I continue to think that this approach may prove counterproductive in the midterms. The kind of activists who you need to give money, volunteer, and urge their friends to vote like to see the President they worked to elect out there fighting against the bad guys. Watching him sound out where the pivotal member stands, and then leaning on everyone to his left to get in line is demoralizing. As I’ve been saying, I think taking on the banks is a good opportunity to break this dynamic and draw a few lines in the sand. That means an enhanced risk of losing congressional votes, but it would help people stay engaged with the fact that there are real stakes in the coming elections.
The implication is that Obama should take more positions on votes he won't win. It's an interesting question -- what is the optimal rate of presidential losses on legislation? The politics are difficult. Obama doesn't want to antagonize the centrists whose votes he needs to pass his agenda, but at the same time his base doesn't think he is fighting hard enough for the liberal cause.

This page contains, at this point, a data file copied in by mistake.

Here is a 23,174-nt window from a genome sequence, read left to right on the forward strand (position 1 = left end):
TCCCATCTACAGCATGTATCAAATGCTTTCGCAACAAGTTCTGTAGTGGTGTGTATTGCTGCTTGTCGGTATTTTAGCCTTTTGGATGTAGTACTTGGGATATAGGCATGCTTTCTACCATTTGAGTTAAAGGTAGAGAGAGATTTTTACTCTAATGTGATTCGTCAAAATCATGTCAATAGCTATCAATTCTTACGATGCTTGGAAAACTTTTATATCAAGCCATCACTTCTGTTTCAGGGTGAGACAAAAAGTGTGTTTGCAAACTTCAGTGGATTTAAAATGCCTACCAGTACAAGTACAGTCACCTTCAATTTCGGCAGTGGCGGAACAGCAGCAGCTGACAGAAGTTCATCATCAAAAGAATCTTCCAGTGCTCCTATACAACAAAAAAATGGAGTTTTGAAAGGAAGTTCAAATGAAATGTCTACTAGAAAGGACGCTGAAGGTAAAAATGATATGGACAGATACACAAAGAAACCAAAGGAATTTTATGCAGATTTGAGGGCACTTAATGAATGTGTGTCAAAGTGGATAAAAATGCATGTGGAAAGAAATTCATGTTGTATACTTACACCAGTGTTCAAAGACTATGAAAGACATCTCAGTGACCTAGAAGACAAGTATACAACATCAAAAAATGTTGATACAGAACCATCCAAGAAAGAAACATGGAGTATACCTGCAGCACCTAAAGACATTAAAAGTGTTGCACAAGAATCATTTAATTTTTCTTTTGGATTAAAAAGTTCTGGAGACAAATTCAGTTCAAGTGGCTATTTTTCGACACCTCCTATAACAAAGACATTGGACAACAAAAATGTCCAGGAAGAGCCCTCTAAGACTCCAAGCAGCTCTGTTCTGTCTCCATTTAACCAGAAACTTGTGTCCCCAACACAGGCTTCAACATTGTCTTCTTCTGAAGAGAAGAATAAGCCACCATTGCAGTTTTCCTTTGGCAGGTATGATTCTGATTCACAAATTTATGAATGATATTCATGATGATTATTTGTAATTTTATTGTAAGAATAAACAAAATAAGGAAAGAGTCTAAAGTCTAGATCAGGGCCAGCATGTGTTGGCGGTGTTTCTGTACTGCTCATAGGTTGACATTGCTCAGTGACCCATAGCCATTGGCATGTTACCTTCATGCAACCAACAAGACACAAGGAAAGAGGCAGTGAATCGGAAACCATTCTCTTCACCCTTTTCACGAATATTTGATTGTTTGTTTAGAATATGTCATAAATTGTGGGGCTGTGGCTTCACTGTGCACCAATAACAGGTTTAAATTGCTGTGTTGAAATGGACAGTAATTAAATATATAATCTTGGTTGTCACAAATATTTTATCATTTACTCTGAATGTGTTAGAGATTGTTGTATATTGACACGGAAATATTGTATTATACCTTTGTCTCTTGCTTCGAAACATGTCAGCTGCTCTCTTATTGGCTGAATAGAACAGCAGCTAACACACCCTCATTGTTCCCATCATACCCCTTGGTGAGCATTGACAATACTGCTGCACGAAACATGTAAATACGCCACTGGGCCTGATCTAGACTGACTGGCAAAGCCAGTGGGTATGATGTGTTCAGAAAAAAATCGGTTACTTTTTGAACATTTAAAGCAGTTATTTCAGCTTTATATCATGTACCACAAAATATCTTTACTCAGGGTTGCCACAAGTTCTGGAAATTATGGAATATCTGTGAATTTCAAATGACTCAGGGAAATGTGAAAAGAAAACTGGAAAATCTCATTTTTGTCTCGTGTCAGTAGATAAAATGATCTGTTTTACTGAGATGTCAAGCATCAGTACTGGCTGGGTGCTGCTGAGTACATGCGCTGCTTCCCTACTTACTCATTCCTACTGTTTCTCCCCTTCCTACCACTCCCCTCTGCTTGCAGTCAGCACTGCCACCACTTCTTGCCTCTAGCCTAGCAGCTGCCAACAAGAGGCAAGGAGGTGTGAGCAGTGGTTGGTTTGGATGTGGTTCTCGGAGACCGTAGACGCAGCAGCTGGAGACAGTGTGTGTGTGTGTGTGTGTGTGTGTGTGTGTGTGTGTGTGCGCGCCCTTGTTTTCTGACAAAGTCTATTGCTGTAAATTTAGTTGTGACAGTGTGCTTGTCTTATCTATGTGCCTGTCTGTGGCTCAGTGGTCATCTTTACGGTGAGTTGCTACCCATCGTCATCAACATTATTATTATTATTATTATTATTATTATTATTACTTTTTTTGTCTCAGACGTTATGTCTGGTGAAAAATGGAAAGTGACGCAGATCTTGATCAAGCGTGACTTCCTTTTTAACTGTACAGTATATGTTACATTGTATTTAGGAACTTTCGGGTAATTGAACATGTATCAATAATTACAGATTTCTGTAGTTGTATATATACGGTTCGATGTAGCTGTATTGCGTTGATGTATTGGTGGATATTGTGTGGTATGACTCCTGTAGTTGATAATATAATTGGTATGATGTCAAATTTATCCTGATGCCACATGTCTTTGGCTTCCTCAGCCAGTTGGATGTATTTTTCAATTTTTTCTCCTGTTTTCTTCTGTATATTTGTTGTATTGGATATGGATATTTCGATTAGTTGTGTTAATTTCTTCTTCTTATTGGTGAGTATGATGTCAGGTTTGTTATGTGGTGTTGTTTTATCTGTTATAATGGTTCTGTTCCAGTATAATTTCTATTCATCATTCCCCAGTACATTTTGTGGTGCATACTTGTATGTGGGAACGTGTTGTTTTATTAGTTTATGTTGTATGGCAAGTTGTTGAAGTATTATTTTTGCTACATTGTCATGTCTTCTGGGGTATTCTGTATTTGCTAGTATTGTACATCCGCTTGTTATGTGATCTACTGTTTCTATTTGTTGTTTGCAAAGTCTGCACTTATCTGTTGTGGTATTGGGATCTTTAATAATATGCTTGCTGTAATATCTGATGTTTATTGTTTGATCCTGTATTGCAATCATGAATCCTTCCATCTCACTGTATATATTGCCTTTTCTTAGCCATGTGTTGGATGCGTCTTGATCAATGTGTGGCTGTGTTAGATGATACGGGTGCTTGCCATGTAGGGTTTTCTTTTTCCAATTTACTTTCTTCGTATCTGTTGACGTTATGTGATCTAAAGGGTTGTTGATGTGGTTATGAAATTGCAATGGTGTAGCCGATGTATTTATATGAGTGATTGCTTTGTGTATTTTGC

More generally, it's worth noting that the situation Obama faces is hard to compare with other post-WWII presidents. George W. Bush is the only other case in the sample who had unified control of Congress and an ideologically cohesive party, but it only lasted for part of his first year (i.e. until the Jeffords switch). In addition, the rise of the filibuster as a de facto requirement in recent years increases the importance of the 51st-60th senators, and therefore raises the costs of the president potentially antagonizing them by taking minority positions.